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Recycling made easy: Top tips for creating a convenient and effective recycling system in your home

15 November 2022
Recycling made easy: Top tips for creating a convenient and effective recycling system in your home -  recycling made easy

We are all well aware of the fact that the world is facing an environmental catastrophe. 

We have also realised that learning how to care for our environment has become an essential life skill. One that our children need to learn from a very early age so that it becomes a life-long habit. 

As with most life-skills, the very best place for children to learn is at home. Recycling should be part of their daily lives, practiced constantly and reinforced continually… until it becomes second nature. 

It is up to us parents to raise environmentally responsible adults, with a better chance of having a decent planet to live on.

Setting up a recycling system at home is the ideal way to ensure children become environmentally aware and to give them the opportunity to be part of the solution.

There is a misconception that recycling at home requires lots of space and effort. 

In fact, a very simple and effective system can be set up using minimum additional space and requiring very little extra effort. 

All that is needed is a commitment from all family members to separate the materials that can be recycled from the other rubbish that the household generates. 

Before you start, the only groundwork required is to find out where your closest recycling centres are, what materials they accept and whether there is a collection truck that may service your area. 

Some areas have buy-back centres where they will buy your recyclables, for example Packa-Ching. 

Generally, materials that cannot be recycled include waxy paper, cling film, plastic bags and plastic food wrapping, bubble wrap, and polystyrene. Batteries and electronics need to be taken to specialist recyclers.

  • The simplest home system requires three separate bags – your normal rubbish bin for general waste, a good-sized bin/box/bag for recyclables, and a smaller container for organic waste. All three should all be close to one another to make things as easy as possible and to be a constant reminder to family members and visitors.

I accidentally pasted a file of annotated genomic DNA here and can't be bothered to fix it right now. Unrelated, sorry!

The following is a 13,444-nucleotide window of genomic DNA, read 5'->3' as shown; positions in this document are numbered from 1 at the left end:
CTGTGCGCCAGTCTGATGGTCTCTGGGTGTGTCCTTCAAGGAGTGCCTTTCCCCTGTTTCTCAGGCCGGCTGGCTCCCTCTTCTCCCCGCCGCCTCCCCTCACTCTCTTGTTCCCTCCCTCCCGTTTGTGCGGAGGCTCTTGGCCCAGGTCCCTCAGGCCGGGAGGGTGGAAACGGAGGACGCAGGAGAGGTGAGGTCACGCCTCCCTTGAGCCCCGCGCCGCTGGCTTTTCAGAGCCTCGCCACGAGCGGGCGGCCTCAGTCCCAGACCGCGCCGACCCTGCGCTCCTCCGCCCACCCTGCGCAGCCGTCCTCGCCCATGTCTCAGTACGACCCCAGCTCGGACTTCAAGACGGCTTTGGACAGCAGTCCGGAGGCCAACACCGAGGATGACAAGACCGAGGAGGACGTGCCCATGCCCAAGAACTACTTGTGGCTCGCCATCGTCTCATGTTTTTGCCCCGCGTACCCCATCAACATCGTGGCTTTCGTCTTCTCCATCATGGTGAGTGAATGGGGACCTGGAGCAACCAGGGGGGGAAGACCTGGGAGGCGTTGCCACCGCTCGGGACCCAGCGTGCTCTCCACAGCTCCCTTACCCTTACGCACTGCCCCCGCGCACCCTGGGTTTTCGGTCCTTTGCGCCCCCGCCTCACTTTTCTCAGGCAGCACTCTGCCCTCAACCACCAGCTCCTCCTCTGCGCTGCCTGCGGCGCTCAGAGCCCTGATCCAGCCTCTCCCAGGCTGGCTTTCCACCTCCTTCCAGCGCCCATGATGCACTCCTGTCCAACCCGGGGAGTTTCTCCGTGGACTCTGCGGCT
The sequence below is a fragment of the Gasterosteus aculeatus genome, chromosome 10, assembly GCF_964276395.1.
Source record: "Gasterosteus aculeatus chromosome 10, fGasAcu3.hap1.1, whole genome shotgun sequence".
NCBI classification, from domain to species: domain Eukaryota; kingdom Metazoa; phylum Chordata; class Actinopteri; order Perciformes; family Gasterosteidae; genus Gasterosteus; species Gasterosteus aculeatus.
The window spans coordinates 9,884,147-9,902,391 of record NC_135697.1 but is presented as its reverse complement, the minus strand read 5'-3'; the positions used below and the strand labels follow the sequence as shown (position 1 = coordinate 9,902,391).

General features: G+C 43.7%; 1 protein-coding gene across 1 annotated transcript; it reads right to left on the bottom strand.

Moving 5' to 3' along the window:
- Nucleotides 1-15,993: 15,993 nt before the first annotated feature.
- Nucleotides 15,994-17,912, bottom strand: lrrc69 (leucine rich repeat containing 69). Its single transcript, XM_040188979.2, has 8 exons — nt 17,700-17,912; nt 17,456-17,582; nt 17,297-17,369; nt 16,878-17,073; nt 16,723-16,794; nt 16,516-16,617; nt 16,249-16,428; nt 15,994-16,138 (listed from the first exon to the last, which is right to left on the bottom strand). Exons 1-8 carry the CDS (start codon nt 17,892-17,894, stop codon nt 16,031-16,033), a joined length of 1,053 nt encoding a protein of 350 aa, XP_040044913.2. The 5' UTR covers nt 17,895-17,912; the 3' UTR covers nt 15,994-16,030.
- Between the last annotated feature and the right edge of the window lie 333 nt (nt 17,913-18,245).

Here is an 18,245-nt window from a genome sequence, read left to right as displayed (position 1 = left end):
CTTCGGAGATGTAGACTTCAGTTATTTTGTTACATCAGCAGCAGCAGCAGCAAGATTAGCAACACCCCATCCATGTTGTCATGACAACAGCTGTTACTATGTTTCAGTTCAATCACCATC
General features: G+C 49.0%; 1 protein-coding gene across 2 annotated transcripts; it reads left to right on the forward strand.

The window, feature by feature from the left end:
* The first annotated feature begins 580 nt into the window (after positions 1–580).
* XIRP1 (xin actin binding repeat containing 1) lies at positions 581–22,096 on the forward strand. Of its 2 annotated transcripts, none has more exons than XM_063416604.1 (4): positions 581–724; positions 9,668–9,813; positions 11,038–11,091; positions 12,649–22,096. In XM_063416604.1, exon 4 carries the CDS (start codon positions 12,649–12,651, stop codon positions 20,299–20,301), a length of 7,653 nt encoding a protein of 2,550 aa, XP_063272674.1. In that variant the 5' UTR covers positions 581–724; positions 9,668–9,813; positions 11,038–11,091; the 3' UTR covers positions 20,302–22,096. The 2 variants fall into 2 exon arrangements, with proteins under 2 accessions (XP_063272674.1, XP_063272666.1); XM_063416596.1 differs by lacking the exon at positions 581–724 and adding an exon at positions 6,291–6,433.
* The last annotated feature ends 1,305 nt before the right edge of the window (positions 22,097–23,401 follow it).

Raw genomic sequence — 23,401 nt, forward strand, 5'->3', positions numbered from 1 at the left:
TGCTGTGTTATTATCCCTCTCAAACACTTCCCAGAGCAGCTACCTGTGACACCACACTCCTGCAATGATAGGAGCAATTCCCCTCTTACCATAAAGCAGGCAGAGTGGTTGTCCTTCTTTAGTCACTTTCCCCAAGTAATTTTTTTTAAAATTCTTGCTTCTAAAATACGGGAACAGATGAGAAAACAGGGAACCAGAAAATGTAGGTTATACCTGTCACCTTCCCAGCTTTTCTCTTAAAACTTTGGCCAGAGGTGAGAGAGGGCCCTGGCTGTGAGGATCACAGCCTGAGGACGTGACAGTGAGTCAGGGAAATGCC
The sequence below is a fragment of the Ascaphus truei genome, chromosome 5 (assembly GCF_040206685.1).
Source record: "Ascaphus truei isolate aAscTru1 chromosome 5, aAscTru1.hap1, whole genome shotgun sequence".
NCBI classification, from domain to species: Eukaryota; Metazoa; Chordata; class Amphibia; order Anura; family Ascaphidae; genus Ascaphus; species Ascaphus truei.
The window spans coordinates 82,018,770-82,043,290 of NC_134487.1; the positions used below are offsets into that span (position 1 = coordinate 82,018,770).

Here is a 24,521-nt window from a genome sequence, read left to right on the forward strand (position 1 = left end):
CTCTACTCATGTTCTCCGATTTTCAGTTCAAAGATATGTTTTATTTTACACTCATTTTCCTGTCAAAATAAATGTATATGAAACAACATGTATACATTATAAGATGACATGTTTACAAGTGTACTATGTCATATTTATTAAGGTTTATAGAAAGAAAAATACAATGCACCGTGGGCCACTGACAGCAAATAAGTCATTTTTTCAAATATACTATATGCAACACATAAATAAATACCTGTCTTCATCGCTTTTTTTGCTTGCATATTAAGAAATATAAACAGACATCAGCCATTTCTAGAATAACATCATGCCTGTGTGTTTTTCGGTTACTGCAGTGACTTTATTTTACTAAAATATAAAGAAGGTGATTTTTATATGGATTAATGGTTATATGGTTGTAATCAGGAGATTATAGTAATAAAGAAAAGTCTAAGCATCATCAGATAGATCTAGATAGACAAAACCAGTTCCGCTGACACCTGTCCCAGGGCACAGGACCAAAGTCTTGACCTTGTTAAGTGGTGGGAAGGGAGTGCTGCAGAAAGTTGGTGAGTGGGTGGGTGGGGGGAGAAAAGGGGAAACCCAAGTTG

• If you have the space, you can set up separate containers for the different recyclables – paper, glass, plastic and metal. Paint them different colours so younger children will know the difference. However, most recycling centres are happy to separate recyclables themselves.
  • Organic waste like fruit and vegetable peelings, eggshells, tea leaves and coffee grounds can all be added to your compost heap. Most children like the idea of “feeding the worms” and will happily make the trip to the compost heap carrying a bag of banana peels and potato skins.
  • When it comes to the recyclables, it is important to keep things as clean and hygienic as possible. Wash and dry all bottles, plastic containers and tins, before putting them in the recycle bin. Make sure that there are no food scraps or residue stuck to any cardboard containers or boxes.
  • Flatten, squash and squeeze all your recyclables to make as much room as possible in your container.
  • Keep the lids of metal cans attached to the can and fold them inwards to cover their sharp edges.
  • All plastic bottles can be recycled, from water containers to shampoo bottles.
  • All glass jars and bottles are fully recyclable, but NOT the glass from drinking glasses, vases, windows or mirrors. These glass products contaminate the recyclable glass.
  • Most metallic items can be recycled – empty spray cans, cooldrink and beer cans, and tinned food cans. Clean aluminium foil that is not contaminated with food is also recyclable. 

Lead by example, showing your children how to cut down on packaging and unnecessary plastic.

Carry your own cloth bags when you go food shopping so that you don’t need to use the plastic bags from the supermarket.

While you are shopping, ask your children to see how many products they can find that are covered in unnecessary plastic.

Buy refills for cleaning products and continue to use the original containers for as long as possible. 

Convert old sheets, towels and clothing into cleaning rags. Cut them up and store them with your cleaning supplies.

Every time we reuse and recycle, our children watch and learn to live sustainably. 

This makes the small amount of extra effort involved in recycling well worth it.

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